Helen Petts started out in community video, directing low band u‑matic tapes with large clunky equipment that explored the experience of being a young woman. Her collaborative project “MsTaken” Identity, made with Albany Video and many young women’s groups won Best Foreign Video award at the Turin Youth Film Festival in 1986. Co-funded by the GLC Women’s Committee, it was also commissioned by Channel 4’s experimental 11th Hour series. She then worked in mainstream film drama as an assistant director, and TV as a producer/director of arts programmes including BBC2’s The Late Show. A major road accident shifted her into a different way of working. She studied Fine Art at Goldsmith’s College for a while concentrated on painting influenced by the legacy of minimalism. Returning to moving image work when technology became extremely small and portable she now works with a compact stills camera and a laptop exploring tiny shifts in light and sound in the world around her. She often travels to remote landscapes and in 2010 was artist in residence at Kathmandu University Ethnomusicology Department in an old temple in rural Nepal. Helen has a passion for experimental music of many forms and her work often involves collaboration with established musicians from the world of free improvisation such as Phil Minton, Roger Turner, Adam Bohman , Ute Wassermann, Lol Coxhill, Sylvia Hallett, John Russell, Okkyung Lee and Steve Beresford. In 2013 she was a visiting artist/lecturer at Bergen Art Academy. She has received numerous Arts Council awards. Recent solo exhibitions include Abbot Hall Gallery, Kendal, Hatton Gallery Newcastle, Trøndelag Centre for Contemporary Art, Trondheim and screenings at Tate Britain, Icon Gallery, Whitechapel Gallery, CCA-Glasgow, Brighton Film Festival, Full of Noises Festival, Zwei Tage Zeitung Festival, Zurich.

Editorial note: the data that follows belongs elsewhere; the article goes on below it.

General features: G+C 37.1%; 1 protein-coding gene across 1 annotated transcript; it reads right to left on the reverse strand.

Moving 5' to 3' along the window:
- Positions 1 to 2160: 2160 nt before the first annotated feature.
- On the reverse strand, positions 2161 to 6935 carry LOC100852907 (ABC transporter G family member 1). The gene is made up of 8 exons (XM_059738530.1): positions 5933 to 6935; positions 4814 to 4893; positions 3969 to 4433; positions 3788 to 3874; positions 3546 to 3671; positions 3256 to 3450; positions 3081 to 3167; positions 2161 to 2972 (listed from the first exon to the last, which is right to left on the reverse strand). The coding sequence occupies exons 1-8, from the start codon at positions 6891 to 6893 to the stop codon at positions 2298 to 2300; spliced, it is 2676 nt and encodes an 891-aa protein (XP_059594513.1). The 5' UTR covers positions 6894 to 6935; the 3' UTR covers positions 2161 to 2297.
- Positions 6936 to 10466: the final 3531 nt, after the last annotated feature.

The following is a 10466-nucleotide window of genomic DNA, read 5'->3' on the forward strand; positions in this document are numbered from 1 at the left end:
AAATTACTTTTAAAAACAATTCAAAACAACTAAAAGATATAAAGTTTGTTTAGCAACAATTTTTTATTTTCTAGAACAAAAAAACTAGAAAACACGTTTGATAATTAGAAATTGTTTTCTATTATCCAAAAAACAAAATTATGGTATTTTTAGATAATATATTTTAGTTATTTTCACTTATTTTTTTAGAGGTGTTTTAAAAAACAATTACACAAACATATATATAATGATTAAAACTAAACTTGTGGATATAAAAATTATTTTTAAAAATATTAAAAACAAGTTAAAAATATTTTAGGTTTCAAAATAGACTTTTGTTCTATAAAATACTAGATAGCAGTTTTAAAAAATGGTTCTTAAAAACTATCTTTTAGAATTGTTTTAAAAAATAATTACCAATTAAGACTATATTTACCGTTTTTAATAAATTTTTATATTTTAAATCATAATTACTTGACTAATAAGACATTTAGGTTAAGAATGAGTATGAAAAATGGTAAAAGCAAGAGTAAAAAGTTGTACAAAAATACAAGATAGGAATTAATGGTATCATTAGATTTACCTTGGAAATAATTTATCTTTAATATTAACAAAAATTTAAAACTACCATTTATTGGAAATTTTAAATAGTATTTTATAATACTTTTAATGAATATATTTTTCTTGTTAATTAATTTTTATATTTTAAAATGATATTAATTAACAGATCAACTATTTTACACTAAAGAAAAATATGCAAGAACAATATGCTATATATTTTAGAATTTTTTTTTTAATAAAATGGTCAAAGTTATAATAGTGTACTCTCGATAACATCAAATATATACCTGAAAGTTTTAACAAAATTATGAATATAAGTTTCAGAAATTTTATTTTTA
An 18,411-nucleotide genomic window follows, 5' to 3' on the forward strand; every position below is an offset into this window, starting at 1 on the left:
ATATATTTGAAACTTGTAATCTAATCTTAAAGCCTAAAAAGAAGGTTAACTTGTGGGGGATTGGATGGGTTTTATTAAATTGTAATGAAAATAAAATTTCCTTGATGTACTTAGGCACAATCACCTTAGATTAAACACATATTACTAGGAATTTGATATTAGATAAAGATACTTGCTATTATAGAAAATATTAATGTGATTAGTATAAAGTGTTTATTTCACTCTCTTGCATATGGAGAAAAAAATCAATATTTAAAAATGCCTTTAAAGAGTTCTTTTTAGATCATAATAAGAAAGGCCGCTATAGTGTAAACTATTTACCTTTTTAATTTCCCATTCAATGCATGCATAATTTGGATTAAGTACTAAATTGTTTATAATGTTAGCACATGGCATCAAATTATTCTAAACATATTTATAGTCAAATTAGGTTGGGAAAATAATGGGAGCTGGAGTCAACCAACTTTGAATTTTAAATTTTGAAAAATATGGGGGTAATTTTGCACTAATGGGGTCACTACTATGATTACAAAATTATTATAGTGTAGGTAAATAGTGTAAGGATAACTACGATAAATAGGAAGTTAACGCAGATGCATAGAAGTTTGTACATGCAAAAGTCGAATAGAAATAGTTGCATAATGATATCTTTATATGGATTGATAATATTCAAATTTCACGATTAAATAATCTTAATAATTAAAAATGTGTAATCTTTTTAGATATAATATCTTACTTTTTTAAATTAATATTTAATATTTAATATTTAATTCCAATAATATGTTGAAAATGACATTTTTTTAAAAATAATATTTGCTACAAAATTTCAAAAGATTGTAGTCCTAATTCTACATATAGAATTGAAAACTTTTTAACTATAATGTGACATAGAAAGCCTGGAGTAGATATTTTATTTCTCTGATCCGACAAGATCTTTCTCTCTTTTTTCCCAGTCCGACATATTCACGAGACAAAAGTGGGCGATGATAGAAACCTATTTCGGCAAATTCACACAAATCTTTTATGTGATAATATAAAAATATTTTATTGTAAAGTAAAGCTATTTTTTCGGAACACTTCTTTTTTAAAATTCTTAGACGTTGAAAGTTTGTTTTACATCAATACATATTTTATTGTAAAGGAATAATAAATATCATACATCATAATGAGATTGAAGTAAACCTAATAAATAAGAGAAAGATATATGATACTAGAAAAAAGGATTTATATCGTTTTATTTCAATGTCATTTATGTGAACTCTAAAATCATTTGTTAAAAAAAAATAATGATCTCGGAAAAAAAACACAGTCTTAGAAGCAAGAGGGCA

When Chinese artist Li Yuan-chia left the London art scene for rural Cumbria in 1967, he said he was going in search of ‘Space and Freedom’. There he created a lively art centre – the LYC Museum – where he gave exhibitions to over 350 artists from both home and abroad. But for the last few years of his life, after closing the Museum, he was beset with financial and legal problems. His work became increasingly solitary in response to the landscape and his personal situation, and he died alone at the age of 56. Finding personal identification with his work and his life, artist filmmaker Helen Petts set out to explore the site where he had created the Museum. Walking in the surrounding landscape, exploring rhythm, textures and borderline abstract images and sounds on the way, she was given permission from the LYC Foundation to edit Li’s own archive film footage with her own. With this, she created an entirely new soundtrack from her own field recordings and sound recordings from feature films she has worked on. In addition, in the LYC archive, she discovered two previously unknown sound recordings, one of Li whistling which she edited with a shot of birds, layering and repeating it – and a second recording of Li talking alone to a microphone of his plans for the new museum. This she has used in its entirety. Then knowing that Li Yuan-chia listened to a great deal of contemporary classical music, she inserted small interludes of pianist Steve Beresford improvising to the images on prepared piano.Originally commissioned by Manchester Art Gallery and independent curator Hammad Nasar for the exhibition “Speech Acts” (May 2018-April 2019).Financially assisted by the Arts Council of England National Lottery Fund and the Li Yuan-chia Foundation.